LUMBERTON — Vigorous recruiting efforts can reverse the trend of fewer Robeson County residents registering as Democrats, the county Democratic Party chairman says.
“I don’t think people are turning away from the Democratic Party,” Edward Henderson said. “I think they are just looking for something new and different that may or may not be out there.”
Since 2010, Robeson County’s voter registration pattern has mirrored the state’s, with the number of registered Democrats declining, and Republican and unaffiliated registrations on the rise. The greatest percentage increase in the county since 2010 has been with voters registering as unaffiliated.
Democrats made up 73 percent of the county’s total voter registration in 2010, according to numbers provided by the Robeson County Board of Elections. Republicans made up 11.7 percent of total registered voters that year and unaffiliated voters were 15.2 percent.
Robeson County Democrats’ share of the voting pool has shrank in 2012, 2015 and 2017 — 70.9, 68.8 and 65.7 percent, respectively — while the percentage of Republican and unaffiliated voters grew. Democrats made up 65.7 percent of the county’s 73,684 registered voters two weeks ago, with the GOP making up 13 percent and unaffiliated voters making up 21 percent.
The big growth in unaffiliated voters is not unique to Robeson County, said John McNeill, former Robeson County Democratic Party chairman and the mayor of Red Springs.
“This is happening all over, at the local, county, state and national levels,” he said. “I don’t know why. I can’t read people’s minds. I guess they want flexibility or whatever.”
It is “predominantly white and to a lesser degree Native Americans” who are not registering as Democrats, he said. “It is mostly those who are young not registering as Democrats.”
McNeill said the county Democratic Party is moving in the right direction to increase the number of Robeson County voters who register as Democrats.
“I think the newly elected party executive committee is working on recruitment. The party’s prior focus had been just on turning out the vote. Now the focus is on reaching out and encouraging people to register as Democrats.”
Phillip Stephens, chairman of the Robeson County Republican Party, said that while the county mirrors state voter registration trends, the trend is “faster” in Robeson County.”
“Generally, Democrats are losing up to two points every year,” Stephens said. “Republicans are gaining about a half point a year, and unaffiliated voters are increasing about 1.5 points per year.”
Recent voting registration trends show that Robeson County, and North Carolina in general, are no longer an area in which voters can be taken for granted, he said.
“We are no longer blue or red. We are a purple state and county,” Stephens said.
Stephens said conservative Democrats carry the biggest stick in Robeson County on Election Day.
“Democrats are now even willing to vote Republican in countywide elections,” Stephens said. “That was demonstrated in last year’s election when Republican Danny Britt was elected to the state Senate.”
Bo Biggs, a Lumberton businessman, Republican and longtime observer of Robeson County politics, said that the increase in Republican and unaffiliated voters is largely due to there now being competitive primaries in both Democratic and Republican parties.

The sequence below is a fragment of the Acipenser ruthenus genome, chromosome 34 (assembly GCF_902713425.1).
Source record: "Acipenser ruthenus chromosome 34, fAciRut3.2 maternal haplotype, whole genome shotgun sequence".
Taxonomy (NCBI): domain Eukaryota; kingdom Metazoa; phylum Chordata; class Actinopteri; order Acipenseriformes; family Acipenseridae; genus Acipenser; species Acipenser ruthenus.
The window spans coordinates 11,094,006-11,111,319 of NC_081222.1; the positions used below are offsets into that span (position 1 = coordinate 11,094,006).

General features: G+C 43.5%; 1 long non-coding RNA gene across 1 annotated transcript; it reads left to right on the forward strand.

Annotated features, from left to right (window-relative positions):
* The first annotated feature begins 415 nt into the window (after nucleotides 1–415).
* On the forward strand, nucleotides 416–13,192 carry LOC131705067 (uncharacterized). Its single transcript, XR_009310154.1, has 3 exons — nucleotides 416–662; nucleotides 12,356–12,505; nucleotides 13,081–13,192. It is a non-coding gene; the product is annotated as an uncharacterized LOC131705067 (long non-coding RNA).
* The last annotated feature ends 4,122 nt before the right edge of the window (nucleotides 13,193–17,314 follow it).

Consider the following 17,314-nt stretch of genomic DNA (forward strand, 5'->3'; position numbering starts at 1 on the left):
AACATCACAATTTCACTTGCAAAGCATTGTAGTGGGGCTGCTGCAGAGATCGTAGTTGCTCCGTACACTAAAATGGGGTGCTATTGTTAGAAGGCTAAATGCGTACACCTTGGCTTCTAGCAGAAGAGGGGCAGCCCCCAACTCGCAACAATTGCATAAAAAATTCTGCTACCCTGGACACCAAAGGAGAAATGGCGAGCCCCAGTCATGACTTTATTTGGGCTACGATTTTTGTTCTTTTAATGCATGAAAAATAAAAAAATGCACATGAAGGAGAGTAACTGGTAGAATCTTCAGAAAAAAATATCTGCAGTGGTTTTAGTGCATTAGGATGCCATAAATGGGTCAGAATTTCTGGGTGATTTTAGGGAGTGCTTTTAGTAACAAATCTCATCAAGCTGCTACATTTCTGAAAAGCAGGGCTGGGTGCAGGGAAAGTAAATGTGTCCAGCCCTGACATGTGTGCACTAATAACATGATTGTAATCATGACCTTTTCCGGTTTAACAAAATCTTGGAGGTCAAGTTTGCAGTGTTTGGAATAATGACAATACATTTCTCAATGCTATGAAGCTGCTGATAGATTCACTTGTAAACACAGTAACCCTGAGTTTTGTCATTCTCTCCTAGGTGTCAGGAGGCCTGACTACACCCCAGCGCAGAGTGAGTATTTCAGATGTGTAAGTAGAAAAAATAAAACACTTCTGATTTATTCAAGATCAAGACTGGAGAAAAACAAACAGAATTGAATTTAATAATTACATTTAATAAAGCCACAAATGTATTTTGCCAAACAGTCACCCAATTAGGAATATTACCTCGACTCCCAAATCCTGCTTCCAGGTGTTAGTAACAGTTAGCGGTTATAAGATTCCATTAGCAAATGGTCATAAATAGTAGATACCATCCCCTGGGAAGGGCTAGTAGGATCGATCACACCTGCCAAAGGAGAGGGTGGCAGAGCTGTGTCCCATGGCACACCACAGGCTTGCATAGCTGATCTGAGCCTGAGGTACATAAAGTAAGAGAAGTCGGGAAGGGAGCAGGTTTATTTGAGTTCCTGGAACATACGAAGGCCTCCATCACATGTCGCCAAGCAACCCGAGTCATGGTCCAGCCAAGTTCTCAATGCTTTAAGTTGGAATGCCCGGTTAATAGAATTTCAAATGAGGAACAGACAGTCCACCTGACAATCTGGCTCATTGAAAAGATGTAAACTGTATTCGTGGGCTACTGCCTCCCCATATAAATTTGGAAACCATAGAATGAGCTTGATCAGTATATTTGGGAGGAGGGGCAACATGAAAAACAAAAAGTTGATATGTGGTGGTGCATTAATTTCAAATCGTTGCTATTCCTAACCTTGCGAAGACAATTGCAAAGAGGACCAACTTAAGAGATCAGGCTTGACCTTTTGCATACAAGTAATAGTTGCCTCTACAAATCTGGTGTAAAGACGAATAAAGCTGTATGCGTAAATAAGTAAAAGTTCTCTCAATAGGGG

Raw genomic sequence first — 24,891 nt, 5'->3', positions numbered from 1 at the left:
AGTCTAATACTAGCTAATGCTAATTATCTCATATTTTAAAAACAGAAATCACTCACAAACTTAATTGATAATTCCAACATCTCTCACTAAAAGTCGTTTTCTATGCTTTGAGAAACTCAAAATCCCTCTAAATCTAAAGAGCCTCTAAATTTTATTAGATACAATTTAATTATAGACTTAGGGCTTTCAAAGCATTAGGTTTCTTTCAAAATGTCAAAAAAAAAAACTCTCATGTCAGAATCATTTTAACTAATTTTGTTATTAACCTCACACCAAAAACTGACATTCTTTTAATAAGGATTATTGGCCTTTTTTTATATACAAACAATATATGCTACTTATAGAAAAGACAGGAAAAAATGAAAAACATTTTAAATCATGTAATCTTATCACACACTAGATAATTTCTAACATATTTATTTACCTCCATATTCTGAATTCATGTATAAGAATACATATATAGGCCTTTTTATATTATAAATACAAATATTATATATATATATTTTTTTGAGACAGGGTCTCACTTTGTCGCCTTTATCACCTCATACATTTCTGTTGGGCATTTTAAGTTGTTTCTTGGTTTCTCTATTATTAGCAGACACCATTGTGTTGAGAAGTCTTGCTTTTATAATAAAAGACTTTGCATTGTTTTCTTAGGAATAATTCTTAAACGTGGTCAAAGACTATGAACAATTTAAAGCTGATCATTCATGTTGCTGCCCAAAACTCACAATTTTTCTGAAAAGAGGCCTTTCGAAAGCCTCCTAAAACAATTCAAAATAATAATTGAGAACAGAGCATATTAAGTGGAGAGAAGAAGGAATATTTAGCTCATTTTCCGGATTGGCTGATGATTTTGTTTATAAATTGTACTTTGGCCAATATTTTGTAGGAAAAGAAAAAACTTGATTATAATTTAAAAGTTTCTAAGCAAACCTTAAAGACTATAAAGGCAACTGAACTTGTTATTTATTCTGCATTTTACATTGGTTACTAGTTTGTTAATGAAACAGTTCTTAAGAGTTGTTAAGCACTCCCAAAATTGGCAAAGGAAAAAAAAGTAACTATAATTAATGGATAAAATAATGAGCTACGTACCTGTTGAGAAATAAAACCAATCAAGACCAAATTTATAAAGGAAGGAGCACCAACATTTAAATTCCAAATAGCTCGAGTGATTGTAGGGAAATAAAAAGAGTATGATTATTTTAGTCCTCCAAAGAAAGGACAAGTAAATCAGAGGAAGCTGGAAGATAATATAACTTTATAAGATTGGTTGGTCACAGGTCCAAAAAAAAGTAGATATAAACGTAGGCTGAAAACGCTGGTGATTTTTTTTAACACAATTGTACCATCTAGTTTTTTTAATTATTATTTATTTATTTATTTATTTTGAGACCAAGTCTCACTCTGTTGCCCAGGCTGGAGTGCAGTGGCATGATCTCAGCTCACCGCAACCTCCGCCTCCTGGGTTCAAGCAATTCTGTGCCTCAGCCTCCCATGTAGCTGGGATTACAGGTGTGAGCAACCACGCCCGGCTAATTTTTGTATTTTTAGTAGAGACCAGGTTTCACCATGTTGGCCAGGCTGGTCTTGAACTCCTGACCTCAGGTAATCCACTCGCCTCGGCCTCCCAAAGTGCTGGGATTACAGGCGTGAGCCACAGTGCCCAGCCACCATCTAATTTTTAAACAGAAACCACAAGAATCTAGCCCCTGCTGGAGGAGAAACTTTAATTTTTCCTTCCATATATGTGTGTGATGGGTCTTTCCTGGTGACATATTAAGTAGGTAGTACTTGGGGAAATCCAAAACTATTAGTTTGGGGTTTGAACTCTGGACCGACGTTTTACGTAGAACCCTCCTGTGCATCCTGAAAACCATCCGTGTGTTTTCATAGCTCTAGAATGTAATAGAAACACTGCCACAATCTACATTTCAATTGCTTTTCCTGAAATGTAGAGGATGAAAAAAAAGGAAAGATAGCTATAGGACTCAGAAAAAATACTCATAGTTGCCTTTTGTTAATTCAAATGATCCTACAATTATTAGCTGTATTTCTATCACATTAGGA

“Traditionally if you weren’t a registered Democrat there was no primary for you to participate in,” Biggs said. “The election of offices such as county commissioner, sheriff, register of deeds, and state House and Senate, were decided in the Democratic primary. There were no competitive races in the General Election.”
Biggs said that until a few years ago unaffiliated voters were not permitted to participate in a party primary. That meant, as an example, if only Democrats ran for sheriff, a Republican had no vote in the election.
Now, however, an unaffiliated voter can participate in the primary of their choice. There also in recent years been a sprinkling of viable Republican candidates in countywide races.
“Many people register as unaffiliated because it allows them tremendous flexibility in which party and candidates they choose,” said Biggs. “… Unless a person is a politician or someone who believes strongly about a particular party philosophy it is convenient for them to register as an unaffiliated voter.”
According to Biggs, there is a downside to not registering as a voter within a specific party.
“As an unaffiliated voter, the voter can’t participate in party conventions, governing boards, or party administration,” he said. “That leads to the parties being led by individuals of more extreme philosophies.”
David Edge, the first Republican to serve as a Robeson County commissioner in 100 years, said he believes the Democratic Party is on its way out and the trend toward more Robesonians registering as Republicans or unaffiliated voters will continue. He said that both the national and local Democratic Party have gone too far to the left.
“The Democratic Party has been hijacked by left-wing liberals,” he said. “… I predict that the Democrats have gone so far over the hill that they won’t come back. I don’t think that they can survive.”
Edge said that there are still a lot of conservative people in Robeson County who are registered as Democrats, and like other county political leaders he sees competitive primaries and flexibility for unaffiliated voters as the engines that will drive people to register with the party more in line with their beliefs.
“When I ran for office my goal was to educate people about the Republican Party,” Edge said. “I found so many people who believed like David Edge but said they were Democrats.”
Bob Shiles can be reached at 910-416-5165.